Let's imagine a plane crash caused by pilot error in which all the crew members and passengers survive, and the National Transportation Safety Board decides to fine the passengers for the pilot error.
The rationale: The passengers should have controlled the pilots and not let them misbehave in such a way as to cause the crash. And besides, the passengers should have known that the pilots were irresponsible, and shouldn't have bought tickets on that airline.
Such an action would cause a roar of disapproval. Yet that, in effect, is what the Justice Department has done in bringing charges against JPMorgan Chase & Co. over mortgage-backed securities issued by it, and particularly The Bear Stearns Cos. Inc., which JPMorgan acquired at the behest of the federal government in the midst of the financial crisis.
The reported agreement for JPMorgan to pay $13 billion to settle civil charges won't be paid by the employees who packaged and sold the securities, whoever they are, or the managers and executives who were supposed to supervise them. The money ultimately will come from the pockets of JPMorgan's shareholders, i.e., the passengers.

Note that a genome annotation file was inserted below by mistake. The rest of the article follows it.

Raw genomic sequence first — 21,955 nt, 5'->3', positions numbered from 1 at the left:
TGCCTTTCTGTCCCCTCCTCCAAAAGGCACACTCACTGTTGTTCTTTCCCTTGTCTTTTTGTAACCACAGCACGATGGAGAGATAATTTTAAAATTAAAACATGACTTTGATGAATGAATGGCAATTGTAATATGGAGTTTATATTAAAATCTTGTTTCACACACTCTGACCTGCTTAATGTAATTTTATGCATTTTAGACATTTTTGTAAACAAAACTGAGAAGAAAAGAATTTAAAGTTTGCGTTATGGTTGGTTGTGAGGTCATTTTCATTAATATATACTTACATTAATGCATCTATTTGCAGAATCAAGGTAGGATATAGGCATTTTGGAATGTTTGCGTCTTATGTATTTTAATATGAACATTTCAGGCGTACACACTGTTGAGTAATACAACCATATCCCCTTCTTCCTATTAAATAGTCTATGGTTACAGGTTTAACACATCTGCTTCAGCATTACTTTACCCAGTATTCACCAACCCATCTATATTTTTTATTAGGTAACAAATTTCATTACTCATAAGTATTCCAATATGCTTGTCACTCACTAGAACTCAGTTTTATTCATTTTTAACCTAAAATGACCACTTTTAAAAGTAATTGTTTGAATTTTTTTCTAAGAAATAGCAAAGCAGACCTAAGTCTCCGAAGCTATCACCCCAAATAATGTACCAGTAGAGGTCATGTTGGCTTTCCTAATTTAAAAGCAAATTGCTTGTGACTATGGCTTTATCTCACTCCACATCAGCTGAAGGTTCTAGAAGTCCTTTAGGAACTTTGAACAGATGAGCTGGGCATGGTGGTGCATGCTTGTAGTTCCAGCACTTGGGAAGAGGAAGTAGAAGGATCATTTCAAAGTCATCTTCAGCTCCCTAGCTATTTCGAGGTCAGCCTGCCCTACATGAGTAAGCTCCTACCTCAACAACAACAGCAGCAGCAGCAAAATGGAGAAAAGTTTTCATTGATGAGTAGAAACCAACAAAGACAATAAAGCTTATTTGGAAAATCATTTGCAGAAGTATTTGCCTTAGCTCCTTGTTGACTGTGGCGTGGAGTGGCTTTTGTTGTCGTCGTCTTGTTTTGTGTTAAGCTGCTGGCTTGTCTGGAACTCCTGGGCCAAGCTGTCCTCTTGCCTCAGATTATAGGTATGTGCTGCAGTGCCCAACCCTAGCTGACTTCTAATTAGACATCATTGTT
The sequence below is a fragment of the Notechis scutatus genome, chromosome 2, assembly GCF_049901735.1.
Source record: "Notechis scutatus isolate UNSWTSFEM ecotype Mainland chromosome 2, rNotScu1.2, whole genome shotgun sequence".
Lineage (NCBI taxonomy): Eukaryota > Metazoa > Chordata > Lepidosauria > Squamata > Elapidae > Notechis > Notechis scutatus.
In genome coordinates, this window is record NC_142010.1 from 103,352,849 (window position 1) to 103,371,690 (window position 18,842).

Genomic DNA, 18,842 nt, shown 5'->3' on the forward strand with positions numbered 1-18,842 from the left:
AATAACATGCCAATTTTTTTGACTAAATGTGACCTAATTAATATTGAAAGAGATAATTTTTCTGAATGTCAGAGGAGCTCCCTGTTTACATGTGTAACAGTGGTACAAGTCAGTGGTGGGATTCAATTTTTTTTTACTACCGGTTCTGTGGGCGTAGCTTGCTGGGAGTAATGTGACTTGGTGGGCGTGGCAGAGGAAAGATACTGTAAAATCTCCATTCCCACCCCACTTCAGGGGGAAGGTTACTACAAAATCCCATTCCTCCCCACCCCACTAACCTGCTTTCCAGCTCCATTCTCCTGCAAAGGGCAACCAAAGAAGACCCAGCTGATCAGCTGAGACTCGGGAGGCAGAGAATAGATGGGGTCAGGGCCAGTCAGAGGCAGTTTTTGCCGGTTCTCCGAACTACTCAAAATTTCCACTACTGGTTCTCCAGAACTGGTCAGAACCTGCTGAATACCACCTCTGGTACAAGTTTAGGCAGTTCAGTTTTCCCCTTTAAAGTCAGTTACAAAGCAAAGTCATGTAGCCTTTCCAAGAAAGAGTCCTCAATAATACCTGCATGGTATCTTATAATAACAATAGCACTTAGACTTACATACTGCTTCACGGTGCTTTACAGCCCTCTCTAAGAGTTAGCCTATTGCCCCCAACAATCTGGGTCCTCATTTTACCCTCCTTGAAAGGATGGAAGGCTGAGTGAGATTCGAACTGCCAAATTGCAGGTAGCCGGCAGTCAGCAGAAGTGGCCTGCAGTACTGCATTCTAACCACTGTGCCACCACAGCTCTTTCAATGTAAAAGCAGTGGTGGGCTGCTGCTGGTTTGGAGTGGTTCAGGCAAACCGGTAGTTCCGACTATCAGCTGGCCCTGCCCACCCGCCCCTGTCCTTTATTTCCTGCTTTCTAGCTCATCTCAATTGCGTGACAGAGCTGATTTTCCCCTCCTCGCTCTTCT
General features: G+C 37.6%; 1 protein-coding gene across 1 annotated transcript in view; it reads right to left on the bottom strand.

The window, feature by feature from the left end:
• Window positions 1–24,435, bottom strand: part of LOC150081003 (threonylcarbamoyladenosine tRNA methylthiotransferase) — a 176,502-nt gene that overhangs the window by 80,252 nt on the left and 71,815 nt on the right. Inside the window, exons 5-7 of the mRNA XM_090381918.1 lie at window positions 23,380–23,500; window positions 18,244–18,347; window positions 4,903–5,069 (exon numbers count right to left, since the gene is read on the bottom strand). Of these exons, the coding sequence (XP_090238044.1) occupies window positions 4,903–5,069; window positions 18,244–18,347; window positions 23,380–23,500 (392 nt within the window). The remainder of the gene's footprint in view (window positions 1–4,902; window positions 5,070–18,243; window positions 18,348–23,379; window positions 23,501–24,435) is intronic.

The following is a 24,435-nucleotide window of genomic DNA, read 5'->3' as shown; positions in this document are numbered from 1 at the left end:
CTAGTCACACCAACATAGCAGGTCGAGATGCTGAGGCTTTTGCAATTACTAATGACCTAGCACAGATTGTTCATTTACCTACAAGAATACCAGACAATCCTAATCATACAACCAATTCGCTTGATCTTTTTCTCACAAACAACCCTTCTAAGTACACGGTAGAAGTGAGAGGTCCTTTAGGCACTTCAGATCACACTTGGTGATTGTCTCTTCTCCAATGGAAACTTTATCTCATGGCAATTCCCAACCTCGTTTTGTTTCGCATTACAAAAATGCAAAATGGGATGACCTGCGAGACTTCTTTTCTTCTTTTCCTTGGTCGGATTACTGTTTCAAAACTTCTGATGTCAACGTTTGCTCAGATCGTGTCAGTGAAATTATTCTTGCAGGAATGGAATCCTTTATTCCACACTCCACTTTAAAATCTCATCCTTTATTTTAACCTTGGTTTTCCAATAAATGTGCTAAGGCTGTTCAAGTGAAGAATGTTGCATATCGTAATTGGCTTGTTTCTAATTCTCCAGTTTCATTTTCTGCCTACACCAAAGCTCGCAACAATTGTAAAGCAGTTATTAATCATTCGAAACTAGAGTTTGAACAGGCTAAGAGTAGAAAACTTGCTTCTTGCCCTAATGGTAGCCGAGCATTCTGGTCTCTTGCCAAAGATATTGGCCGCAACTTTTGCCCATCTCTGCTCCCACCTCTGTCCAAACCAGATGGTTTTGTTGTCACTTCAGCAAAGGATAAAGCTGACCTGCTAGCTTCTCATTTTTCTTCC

Perhaps the Justice Department would argue that the shareholders should control management. That is great, in theory, but shareholders have no knowledge of the day-to-day decisions made in running companies and find it very hard to replace even one or two directors.
Maybe the Justice Department would argue that the shareholders should have known better than to buy JPMorgan's shares in the first place, but JPMorgan even now is regarded as one of the best-managed companies.
Or maybe the government just figures that punishing the shareholders will serve as a warning to corporate managers against misbehaving and will deter bad decision making in the future.
That is like saying to someone: If you don't behave, I will punish your neighbor. Some deterrent.
The Justice Department's approach smacks of taking the easy out — it doesn't have to identify the responsible employees and prove criminality or liability — while extracting a pot of money from JPMorgan's shareholders to be redistributed to the Treasury Department, the Federal Housing Finance Agency and to consumers supposedly hurt by the bad mortgage securities.
The shareholders bear no responsibility for any injury and shouldn't be punished.